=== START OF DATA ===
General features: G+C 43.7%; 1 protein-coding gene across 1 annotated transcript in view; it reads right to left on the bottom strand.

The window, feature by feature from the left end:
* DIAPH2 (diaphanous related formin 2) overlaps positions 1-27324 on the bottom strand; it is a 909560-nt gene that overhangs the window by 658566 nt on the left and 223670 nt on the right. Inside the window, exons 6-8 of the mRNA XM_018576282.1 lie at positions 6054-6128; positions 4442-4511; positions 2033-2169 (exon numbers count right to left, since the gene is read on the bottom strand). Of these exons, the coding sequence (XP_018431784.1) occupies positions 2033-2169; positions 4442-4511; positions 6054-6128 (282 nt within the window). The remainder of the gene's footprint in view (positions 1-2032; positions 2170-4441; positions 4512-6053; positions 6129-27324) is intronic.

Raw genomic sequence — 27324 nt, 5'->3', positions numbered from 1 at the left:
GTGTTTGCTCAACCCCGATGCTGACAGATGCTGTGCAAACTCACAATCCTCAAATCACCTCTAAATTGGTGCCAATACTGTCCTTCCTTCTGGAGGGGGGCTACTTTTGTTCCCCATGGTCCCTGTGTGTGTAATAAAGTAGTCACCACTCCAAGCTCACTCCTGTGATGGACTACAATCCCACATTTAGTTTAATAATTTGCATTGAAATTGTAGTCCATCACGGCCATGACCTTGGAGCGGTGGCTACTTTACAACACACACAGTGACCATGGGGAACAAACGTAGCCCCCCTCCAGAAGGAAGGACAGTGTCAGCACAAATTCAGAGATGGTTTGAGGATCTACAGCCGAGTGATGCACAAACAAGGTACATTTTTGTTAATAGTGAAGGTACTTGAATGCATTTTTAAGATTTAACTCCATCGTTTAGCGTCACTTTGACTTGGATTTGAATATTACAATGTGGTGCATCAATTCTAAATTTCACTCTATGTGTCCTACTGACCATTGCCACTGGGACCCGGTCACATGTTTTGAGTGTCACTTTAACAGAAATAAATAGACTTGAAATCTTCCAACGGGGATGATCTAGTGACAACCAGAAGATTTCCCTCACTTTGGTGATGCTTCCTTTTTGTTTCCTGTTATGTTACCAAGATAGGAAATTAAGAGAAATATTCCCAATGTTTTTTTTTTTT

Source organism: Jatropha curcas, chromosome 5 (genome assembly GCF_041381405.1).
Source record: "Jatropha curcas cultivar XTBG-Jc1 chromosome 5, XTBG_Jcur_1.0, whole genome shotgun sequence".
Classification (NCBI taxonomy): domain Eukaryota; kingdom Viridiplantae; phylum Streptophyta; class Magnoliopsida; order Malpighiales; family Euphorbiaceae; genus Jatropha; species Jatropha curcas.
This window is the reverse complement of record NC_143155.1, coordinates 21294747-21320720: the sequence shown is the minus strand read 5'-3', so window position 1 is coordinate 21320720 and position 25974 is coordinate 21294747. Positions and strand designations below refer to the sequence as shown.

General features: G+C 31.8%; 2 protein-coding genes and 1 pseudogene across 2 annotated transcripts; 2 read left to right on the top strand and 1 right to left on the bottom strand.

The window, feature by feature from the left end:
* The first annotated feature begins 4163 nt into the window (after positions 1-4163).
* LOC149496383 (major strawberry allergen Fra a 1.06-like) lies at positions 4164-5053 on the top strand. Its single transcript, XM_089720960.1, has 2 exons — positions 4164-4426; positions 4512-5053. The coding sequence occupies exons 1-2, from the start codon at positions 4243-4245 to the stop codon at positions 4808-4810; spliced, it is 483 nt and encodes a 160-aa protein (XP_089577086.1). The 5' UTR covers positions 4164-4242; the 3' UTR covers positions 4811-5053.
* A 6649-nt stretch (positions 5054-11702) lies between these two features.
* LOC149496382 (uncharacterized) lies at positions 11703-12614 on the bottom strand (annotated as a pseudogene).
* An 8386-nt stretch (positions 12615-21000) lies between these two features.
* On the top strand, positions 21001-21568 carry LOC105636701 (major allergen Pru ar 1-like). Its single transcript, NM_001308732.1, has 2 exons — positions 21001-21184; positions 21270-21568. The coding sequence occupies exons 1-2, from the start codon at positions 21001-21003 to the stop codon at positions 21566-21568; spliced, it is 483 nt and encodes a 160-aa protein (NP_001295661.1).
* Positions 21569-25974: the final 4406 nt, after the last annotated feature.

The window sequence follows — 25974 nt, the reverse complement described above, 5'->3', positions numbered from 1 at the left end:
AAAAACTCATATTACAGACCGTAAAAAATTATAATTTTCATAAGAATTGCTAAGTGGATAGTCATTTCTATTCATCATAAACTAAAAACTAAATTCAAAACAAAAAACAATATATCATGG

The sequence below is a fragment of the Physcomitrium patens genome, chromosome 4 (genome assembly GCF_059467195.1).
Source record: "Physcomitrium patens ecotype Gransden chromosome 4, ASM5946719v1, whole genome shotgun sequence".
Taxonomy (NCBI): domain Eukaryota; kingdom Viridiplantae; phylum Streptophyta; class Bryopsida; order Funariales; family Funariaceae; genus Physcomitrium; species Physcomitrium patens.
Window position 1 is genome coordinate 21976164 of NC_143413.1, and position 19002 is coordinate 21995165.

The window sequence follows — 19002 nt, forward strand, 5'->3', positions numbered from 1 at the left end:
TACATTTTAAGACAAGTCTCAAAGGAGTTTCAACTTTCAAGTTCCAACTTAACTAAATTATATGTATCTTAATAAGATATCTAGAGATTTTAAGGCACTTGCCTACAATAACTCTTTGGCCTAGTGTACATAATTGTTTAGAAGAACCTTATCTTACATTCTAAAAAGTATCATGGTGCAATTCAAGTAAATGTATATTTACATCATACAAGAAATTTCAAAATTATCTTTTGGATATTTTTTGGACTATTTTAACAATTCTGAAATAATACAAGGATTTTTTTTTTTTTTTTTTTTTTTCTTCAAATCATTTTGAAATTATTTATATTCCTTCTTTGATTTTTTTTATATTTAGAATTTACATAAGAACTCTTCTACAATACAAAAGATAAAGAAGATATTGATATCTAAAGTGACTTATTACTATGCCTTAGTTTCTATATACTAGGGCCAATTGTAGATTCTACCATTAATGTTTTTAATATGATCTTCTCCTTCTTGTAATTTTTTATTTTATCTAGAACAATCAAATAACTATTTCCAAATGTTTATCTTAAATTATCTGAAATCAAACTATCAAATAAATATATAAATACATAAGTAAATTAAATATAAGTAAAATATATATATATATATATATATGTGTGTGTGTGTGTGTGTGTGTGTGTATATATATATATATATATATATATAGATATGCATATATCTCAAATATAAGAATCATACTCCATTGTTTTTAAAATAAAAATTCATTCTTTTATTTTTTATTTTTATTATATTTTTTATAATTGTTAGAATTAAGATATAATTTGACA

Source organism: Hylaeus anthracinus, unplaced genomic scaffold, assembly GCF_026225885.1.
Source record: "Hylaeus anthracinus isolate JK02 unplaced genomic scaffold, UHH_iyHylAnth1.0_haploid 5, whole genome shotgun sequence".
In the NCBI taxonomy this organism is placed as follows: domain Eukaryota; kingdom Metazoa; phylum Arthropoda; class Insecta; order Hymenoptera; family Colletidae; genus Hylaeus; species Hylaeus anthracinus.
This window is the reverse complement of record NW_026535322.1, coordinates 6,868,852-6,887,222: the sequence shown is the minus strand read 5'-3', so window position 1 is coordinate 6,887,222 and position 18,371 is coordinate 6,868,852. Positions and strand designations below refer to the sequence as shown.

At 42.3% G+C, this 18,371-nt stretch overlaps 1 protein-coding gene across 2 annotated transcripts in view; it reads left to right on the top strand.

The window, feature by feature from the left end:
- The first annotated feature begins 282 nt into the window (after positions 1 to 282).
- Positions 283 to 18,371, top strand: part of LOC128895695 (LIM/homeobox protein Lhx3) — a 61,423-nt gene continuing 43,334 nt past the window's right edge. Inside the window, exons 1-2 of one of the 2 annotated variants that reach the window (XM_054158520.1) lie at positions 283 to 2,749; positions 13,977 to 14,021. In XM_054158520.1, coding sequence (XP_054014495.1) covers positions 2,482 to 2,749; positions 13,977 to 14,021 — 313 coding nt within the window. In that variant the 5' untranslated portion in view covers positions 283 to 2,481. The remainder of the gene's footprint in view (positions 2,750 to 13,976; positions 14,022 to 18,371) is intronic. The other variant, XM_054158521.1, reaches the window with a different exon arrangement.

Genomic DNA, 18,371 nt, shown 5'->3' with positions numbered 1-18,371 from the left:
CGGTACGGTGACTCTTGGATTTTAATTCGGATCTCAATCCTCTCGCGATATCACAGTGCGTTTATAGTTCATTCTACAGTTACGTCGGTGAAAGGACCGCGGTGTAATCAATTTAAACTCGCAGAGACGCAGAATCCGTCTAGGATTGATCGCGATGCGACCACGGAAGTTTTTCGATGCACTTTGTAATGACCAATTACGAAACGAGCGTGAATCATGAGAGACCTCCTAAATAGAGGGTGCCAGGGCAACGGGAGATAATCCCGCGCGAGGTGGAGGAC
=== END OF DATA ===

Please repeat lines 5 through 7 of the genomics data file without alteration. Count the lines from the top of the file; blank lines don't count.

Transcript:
GTGTTTGCTCAACCCCGATGCTGACAGATGCTGTGCAAACTCACAATCCTCAAATCACCTCTAAATTGGTGCCAATACTGTCCTTCCTTCTGGAGGGGGGCTACTTTTGTTCCCCATGGTCCCTGTGTGTGTAATAAAGTAGTCACCACTCCAAGCTCACTCCTGTGATGGACTACAATCCCACATTTAGTTTAATAATTTGCATTGAAATTGTAGTCCATCACGGCCATGACCTTGGAGCGGTGGCTACTTTACAACACACACAGTGACCATGGGGAACAAACGTAGCCCCCCTCCAGAAGGAAGGACAGTGTCAGCACAAATTCAGAGATGGTTTGAGGATCTACAGCCGAGTGATGCACAAACAAGGTACATTTTTGTTAATAGTGAAGGTACTTGAATGCATTTTTAAGATTTAACTCCATCGTTTAGCGTCACTTTGACTTGGATTTGAATATTACAATGTGGTGCATCAATTCTAAATTTCACTCTATGTGTCCTACTGACCATTGCCACTGGGACCCGGTCACATGTTTTGAGTGTCACTTTAACAGAAATAAATAGACTTGAAATCTTCCAACGGGGATGATCTAGTGACAACCAGAAGATTTCCCTCACTTTGGTGATGCTTCCTTTTTGTTTCCTGTTATGTTACCAAGATAGGAAATTAAGAGAAATATTCCCAATGTTTTTTTTTTTT

Source organism: Jatropha curcas, chromosome 5 (genome assembly GCF_041381405.1).
Source record: "Jatropha curcas cultivar XTBG-Jc1 chromosome 5, XTBG_Jcur_1.0, whole genome shotgun sequence".